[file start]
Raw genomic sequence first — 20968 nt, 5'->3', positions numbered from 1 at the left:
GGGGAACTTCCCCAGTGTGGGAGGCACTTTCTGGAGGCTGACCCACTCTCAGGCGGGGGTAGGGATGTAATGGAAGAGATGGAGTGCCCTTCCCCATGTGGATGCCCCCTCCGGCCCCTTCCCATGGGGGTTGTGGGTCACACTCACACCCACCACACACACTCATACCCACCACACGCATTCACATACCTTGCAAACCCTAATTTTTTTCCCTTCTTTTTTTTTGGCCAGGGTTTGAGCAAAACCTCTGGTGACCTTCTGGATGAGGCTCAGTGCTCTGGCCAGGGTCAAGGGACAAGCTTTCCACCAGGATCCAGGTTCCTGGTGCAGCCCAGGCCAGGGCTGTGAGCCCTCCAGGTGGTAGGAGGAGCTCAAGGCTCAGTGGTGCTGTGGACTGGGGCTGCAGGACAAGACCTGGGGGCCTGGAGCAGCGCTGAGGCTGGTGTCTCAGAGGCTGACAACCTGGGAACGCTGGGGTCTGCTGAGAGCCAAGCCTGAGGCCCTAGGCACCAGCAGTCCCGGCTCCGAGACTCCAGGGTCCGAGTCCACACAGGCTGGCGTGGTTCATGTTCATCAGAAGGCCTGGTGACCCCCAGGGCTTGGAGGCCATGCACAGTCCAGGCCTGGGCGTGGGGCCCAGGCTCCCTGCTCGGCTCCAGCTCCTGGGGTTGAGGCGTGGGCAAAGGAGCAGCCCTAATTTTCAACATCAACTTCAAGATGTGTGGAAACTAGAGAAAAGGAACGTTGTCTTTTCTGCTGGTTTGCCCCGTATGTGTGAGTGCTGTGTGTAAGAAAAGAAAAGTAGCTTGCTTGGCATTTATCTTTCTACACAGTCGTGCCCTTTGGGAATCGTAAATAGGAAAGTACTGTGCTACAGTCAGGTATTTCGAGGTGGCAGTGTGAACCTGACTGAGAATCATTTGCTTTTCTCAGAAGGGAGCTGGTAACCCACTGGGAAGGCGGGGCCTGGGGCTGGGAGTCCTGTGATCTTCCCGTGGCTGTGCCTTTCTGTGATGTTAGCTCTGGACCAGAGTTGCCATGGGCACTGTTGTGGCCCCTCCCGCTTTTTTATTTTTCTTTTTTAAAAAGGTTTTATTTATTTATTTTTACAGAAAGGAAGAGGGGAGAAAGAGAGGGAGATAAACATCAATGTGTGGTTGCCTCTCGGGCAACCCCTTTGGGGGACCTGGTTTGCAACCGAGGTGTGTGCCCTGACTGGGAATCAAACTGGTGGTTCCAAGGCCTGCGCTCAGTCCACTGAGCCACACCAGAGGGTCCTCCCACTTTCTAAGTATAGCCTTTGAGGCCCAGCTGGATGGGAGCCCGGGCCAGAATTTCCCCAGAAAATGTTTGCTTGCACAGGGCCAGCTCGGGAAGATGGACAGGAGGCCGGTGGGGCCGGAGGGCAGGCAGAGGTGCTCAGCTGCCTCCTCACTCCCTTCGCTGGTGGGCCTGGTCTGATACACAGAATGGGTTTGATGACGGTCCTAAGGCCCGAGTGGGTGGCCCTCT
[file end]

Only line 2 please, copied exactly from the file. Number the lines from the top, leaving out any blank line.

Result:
GGGGAACTTCCCCAGTGTGGGAGGCACTTTCTGGAGGCTGACCCACTCTCAGGCGGGGGTAGGGATGTAATGGAAGAGATGGAGTGCCCTTCCCCATGTGGATGCCCCCTCCGGCCCCTTCCCATGGGGGTTGTGGGTCACACTCACACCCACCACACACACTCATACCCACCACACGCATTCACATACCTTGCAAACCCTAATTTTTTTCCCTTCTTTTTTTTTGGCCAGGGTTTGAGCAAAACCTCTGGTGACCTTCTGGATGAGGCTCAGTGCTCTGGCCAGGGTCAAGGGACAAGCTTTCCACCAGGATCCAGGTTCCTGGTGCAGCCCAGGCCAGGGCTGTGAGCCCTCCAGGTGGTAGGAGGAGCTCAAGGCTCAGTGGTGCTGTGGACTGGGGCTGCAGGACAAGACCTGGGGGCCTGGAGCAGCGCTGAGGCTGGTGTCTCAGAGGCTGACAACCTGGGAACGCTGGGGTCTGCTGAGAGCCAAGCCTGAGGCCCTAGGCACCAGCAGTCCCGGCTCCGAGACTCCAGGGTCCGAGTCCACACAGGCTGGCGTGGTTCATGTTCATCAGAAGGCCTGGTGACCCCCAGGGCTTGGAGGCCATGCACAGTCCAGGCCTGGGCGTGGGGCCCAGGCTCCCTGCTCGGCTCCAGCTCCTGGGGTTGAGGCGTGGGCAAAGGAGCAGCCCTAATTTTCAACATCAACTTCAAGATGTGTGGAAACTAGAGAAAAGGAACGTTGTCTTTTCTGCTGGTTTGCCCCGTATGTGTGAGTGCTGTGTGTAAGAAAAGAAAAGTAGCTTGCTTGGCATTTATCTTTCTACACAGTCGTGCCCTTTGGGAATCGTAAATAGGAAAGTACTGTGCTACAGTCAGGTATTTCGAGGTGGCAGTGTGAACCTGACTGAGAATCATTTGCTTTTCTCAGAAGGGAGCTGGTAACCCACTGGGAAGGCGGGGCCTGGGGCTGGGAGTCCTGTGATCTTCCCGTGGCTGTGCCTTTCTGTGATGTTAGCTCTGGACCAGAGTTGCCATGGGCACTGTTGTGGCCCCTCCCGCTTTTTTATTTTTCTTTTTTAAAAAGGTTTTATTTATTTATTTTTACAGAAAGGAAGAGGGGAGAAAGAGAGGGAGATAAACATCAATGTGTGGTTGCCTCTCGGGCAACCCCTTTGGGGGACCTGGTTTGCAACCGAGGTGTGTGCCCTGACTGGGAATCAAACTGGTGGTTCCAAGGCCTGCGCTCAGTCCACTGAGCCACACCAGAGGGTCCTCCCACTTTCTAAGTATAGCCTTTGAGGCCCAGCTGGATGGGAGCCCGGGCCAGAATTTCCCCAGAAAATGTTTGCTTGCACAGGGCCAGCTCGGGAAGATGGACAGGAGGCCGGTGGGGCCGGAGGGCAGGCAGAGGTGCTCAGCTGCCTCCTCACTCCCTTCGCTGGTGGGCCTGGTCTGATACACAGAATGGGTTTGATGACGGTCCTAAGGCCCGAGTGGGTGGCCCTCT